Flypaper

Jay Greene says we are "obsessed with the latest policy fashions" and switching our "policy focus so that it is in line with the current administration and congressional majority."

For what do we deserve such harsh criticism? Did we repudiate our previous concerns about the education stimulus? Start celebrating the virtues of "extended learning time"? Decide to push for greater federal education spending for as far as the eye can see?

Nope, we've organized a debate for August on the topic, "With charter schools ascendant, is there still a future for school vouchers?"

We haven't prejudged the outcome; Jay, you shouldn't either!

Details below; come see for yourself. Speakers to be announced soon.

Save the Date!

Please join the Thomas B. Fordham Institute for a panel discussion that will seek to answer the question:

With charter schools ascendant, is there still a future for vouchers?

* * *

Wednesday, August 19

4:00 PM-5:30 PM

Thomas B. Fordham Institute

1016 16th Street NW, 7th Floor

Washington, DC 20036

Please contact Amy Fagan at [email protected] or 202-223-5452....

 
 
Will Compernolle

Quotable

"It's ironic as hell that a budget that gives less funding to schools than the last seven budgets is being cast as a constitutional funding bill. That's funny. That's just funny." --Bill Seitz, Ohio State Senator

Bucyrus Telegraph Forum: Schools face big changes - eventually

Notable

18 : The number of charter schools featured in U.S. News's list of the top 100 high schools in America.

Kansas City infoZine: Poor Economy, Poor Student Achievement Threaten Charter Schools

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Ohio's legislature agreed this week to a $50.5 billion biennial state budget and Governor Strickland is expected to sign the bill by week's end.???? When it comes to education policy, there is a lot to dislike about this bill, from the adoption of an "evidence-based" model of school funding to the mucking up of the state's academic content standards with so-called 21st Century skills.???? But when it comes to teacher tenure and retention policies, the Buckeye State's leaders got something right.

The bill moves teacher tenure decisions from the third year of teaching to the seventh.???? According to the National Council on Teacher Quality's TR3 database, when this bill becomes law Ohio will have the longest time before tenure of any tenure-granting state. ????The budget also raises the bar for dismissing teachers to bring it in-line with that of other public employees. Currently, tenured teachers can only be let go for "gross immorality or inefficiency," a hard thing to prove that results in either costly, drawn-out litigation or teachers remaining in the classroom who just shouldn't be there. The budget bill will allow districts to fire teachers for "just cause," the...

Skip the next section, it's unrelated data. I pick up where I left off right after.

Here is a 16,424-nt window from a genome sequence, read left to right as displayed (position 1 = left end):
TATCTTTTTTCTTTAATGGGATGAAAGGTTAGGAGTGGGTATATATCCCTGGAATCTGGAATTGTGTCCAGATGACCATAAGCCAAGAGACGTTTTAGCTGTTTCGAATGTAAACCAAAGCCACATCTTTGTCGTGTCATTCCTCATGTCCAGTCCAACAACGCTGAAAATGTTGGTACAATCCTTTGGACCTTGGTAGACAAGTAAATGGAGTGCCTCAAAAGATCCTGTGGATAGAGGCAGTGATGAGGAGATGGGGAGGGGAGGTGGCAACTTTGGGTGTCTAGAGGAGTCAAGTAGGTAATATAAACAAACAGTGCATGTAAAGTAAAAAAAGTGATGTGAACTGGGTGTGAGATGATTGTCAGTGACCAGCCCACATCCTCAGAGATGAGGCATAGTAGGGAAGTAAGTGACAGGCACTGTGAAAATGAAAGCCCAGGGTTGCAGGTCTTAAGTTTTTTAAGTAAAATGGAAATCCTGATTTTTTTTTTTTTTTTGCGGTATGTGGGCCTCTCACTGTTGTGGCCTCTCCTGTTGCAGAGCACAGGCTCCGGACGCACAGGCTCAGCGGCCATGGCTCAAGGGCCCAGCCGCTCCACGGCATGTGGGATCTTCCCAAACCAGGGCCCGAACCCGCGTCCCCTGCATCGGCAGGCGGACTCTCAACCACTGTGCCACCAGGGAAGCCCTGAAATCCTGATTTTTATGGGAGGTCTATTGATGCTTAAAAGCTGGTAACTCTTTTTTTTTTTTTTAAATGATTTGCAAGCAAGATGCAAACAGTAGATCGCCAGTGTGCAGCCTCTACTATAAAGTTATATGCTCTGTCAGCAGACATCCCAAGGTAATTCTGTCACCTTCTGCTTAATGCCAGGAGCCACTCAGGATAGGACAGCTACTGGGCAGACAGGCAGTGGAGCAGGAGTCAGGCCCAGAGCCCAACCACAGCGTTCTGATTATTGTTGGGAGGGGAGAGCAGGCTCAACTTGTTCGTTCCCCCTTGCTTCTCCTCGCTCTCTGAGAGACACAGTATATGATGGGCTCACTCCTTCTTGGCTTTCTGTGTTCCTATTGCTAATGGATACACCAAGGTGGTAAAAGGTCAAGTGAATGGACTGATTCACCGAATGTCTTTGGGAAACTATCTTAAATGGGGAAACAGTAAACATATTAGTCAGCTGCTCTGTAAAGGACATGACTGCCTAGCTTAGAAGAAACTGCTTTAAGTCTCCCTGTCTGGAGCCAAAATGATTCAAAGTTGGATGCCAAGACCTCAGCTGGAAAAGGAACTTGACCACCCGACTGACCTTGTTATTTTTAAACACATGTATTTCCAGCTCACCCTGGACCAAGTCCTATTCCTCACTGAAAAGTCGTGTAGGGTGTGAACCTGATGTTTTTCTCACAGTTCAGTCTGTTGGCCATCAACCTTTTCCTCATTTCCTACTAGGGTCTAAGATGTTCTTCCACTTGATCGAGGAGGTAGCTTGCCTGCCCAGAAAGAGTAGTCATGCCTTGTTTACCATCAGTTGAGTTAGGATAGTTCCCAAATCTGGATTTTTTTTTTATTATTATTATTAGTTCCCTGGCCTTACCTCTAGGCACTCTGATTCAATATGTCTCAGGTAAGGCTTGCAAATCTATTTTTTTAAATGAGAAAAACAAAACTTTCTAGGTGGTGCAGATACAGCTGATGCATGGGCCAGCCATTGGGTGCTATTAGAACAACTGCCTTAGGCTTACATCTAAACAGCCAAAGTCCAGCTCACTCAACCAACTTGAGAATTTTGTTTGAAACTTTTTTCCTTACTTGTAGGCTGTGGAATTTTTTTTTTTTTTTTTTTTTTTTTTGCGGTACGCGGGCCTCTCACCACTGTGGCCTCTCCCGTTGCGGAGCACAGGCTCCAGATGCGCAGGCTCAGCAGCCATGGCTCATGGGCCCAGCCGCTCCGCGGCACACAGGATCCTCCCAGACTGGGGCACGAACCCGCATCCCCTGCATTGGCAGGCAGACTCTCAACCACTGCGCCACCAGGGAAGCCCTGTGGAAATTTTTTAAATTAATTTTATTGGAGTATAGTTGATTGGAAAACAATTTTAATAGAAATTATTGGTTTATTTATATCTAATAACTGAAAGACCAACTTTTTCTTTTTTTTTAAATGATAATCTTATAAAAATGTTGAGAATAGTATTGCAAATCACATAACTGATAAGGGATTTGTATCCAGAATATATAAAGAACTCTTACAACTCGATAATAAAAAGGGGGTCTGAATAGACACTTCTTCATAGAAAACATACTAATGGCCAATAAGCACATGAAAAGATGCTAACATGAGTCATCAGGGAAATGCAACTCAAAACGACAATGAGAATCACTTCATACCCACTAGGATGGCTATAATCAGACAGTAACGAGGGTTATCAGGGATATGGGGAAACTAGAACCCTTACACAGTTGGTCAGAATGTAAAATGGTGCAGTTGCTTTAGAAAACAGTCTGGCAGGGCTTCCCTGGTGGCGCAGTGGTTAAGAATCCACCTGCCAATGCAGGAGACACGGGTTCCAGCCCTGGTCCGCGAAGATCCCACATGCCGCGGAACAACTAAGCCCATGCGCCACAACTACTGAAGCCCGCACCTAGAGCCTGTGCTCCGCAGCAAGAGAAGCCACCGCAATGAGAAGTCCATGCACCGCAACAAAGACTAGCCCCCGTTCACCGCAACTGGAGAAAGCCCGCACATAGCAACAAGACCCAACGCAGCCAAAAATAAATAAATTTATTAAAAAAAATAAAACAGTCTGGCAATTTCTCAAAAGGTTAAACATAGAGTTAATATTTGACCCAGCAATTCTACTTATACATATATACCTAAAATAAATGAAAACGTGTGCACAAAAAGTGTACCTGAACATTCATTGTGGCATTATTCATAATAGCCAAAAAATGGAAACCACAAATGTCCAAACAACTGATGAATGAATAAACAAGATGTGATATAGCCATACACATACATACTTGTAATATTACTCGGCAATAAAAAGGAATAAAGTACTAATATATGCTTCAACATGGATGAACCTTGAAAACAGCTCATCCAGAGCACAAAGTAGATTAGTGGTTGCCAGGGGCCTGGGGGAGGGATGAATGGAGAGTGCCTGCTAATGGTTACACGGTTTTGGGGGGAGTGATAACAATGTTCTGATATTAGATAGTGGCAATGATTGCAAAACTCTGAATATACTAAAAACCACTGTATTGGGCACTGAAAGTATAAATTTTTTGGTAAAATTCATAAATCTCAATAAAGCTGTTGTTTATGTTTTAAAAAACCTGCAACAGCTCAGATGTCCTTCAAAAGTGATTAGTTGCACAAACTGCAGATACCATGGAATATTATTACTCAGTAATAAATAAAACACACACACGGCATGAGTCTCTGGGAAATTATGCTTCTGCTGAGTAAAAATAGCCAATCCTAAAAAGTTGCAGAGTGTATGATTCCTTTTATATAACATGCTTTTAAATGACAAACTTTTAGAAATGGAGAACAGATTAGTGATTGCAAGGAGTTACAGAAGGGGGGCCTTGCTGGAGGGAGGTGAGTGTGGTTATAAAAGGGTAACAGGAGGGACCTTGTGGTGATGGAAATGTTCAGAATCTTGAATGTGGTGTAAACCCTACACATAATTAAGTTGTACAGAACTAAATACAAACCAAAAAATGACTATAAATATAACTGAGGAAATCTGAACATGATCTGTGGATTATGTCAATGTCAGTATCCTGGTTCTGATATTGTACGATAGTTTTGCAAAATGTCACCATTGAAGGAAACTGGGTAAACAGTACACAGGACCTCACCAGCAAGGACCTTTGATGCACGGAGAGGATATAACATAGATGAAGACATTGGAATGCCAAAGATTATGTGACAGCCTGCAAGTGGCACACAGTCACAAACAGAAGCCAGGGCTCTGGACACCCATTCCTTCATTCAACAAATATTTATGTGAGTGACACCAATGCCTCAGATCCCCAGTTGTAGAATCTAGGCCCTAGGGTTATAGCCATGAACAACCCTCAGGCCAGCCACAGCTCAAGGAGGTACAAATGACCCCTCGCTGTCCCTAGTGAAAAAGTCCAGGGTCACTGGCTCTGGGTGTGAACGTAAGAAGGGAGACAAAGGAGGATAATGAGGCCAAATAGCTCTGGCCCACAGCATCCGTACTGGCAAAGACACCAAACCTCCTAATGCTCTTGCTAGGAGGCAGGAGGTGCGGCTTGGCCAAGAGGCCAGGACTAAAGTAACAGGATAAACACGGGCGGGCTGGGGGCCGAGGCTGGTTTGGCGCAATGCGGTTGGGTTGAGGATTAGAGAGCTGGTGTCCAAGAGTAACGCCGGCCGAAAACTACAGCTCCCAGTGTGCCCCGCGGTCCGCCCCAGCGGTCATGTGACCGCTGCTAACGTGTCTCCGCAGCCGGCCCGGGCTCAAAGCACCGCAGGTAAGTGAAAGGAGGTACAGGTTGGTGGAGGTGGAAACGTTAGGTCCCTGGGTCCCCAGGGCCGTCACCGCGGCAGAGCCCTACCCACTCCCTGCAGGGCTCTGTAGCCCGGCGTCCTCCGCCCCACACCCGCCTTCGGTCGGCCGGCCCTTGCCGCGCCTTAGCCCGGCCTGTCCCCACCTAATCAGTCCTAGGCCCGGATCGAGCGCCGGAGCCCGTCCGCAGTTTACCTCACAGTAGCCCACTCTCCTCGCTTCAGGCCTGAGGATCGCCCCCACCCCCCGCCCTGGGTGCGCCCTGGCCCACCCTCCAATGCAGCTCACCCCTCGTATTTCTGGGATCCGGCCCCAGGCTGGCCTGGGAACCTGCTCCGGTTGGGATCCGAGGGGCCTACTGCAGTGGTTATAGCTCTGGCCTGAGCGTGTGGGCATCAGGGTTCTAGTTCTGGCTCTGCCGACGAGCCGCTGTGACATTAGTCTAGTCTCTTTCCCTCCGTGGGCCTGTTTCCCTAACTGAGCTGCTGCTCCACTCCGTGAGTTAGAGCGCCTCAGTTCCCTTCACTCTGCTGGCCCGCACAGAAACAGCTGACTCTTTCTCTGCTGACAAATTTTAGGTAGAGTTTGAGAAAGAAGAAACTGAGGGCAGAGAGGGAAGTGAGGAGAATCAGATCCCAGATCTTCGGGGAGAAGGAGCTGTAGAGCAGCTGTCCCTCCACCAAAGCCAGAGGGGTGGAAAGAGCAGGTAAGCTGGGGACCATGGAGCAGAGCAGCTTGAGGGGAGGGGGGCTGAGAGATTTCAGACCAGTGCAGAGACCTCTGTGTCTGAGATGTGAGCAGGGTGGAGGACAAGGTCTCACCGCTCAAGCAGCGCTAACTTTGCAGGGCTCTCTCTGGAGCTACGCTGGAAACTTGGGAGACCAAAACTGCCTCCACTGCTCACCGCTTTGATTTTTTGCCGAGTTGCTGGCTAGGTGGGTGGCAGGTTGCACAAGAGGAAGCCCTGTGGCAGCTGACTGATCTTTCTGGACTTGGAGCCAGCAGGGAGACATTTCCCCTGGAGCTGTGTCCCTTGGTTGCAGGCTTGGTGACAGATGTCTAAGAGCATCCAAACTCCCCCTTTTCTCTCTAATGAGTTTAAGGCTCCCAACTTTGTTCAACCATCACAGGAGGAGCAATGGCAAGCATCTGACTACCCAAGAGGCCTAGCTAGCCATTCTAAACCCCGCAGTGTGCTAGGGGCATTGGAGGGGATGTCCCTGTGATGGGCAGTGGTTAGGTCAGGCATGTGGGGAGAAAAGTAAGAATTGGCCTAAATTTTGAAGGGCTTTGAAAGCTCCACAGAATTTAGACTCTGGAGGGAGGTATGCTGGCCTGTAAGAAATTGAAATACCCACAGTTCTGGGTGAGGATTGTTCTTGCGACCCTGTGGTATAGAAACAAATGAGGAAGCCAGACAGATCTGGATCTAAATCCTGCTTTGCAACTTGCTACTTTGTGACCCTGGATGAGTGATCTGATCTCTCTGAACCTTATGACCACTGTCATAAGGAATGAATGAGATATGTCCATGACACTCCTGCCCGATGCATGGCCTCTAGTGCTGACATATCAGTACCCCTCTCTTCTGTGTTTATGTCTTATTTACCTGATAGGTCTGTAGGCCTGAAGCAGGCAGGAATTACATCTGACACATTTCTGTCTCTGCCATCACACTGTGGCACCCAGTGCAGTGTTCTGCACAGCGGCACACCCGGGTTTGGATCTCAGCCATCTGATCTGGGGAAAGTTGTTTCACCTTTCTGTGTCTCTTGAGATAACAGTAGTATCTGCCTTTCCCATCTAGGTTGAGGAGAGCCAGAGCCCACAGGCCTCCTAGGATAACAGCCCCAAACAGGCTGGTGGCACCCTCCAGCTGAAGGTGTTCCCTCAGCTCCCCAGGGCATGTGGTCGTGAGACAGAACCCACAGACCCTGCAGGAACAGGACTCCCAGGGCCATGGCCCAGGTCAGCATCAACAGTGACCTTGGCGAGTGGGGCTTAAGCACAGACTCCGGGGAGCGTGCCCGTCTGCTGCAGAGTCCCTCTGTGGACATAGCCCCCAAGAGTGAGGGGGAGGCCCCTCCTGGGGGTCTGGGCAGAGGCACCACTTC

The federal stimulus legislation is pumping lots of money into the nation's public education system, but what about private schools, particularly the invaluable subset of inner-city faith-based, including Catholic, schools?

I discuss the issue here. In short, the $650 million Innovation Fund (aka "What Works Fund") has some interesting potential. The question is: Will the Department allow these schools to complete?

I sure hope so.

 
 
The Education Gadfly

Editor's Note: This week we launch the first in a biweekly series highlighting education reformers. Every two weeks we'll pose the same questions to people working to bring about meaningful education reform--most of them from outside the Beltway. We kick off our feature with Alex Johnston, CEO of the Connecticut Coalition for Achievement Now (ConnCAN).

Alex Johnston is Chief Executive Officer of the Connecticut Coalition for Achievement Now (ConnCAN). As ConnCAN's first employee, Alex launched what is now regarded as one of the nation's leading state-level education reform organizations. In the five years since, he has led ConnCAN's effort to advocate for state policies that will ensure every Connecticut child has access to a great public school. So far in 2009 ConnCAN has achieved two major legislative victories through its ???Mind the Gaps' campaign: overhauling the state's teacher certification rules and opening up stores of longitudinal student achievement data to the public. Legislative leaders and the governor have expressed support for the campaign's third goal???securing funding for the expansion of high-performing public charter schools???but the outcome still hangs in the balance pending final budget negotiations to close an $8 billion state budget deficit.

Alex previously...
 
 

When we decided to give the Obama Administration Reform-o-Meter an extended vacation, we never thought it would leave a hole that would be filled by the AFT! But take a look at this passage from this AP story: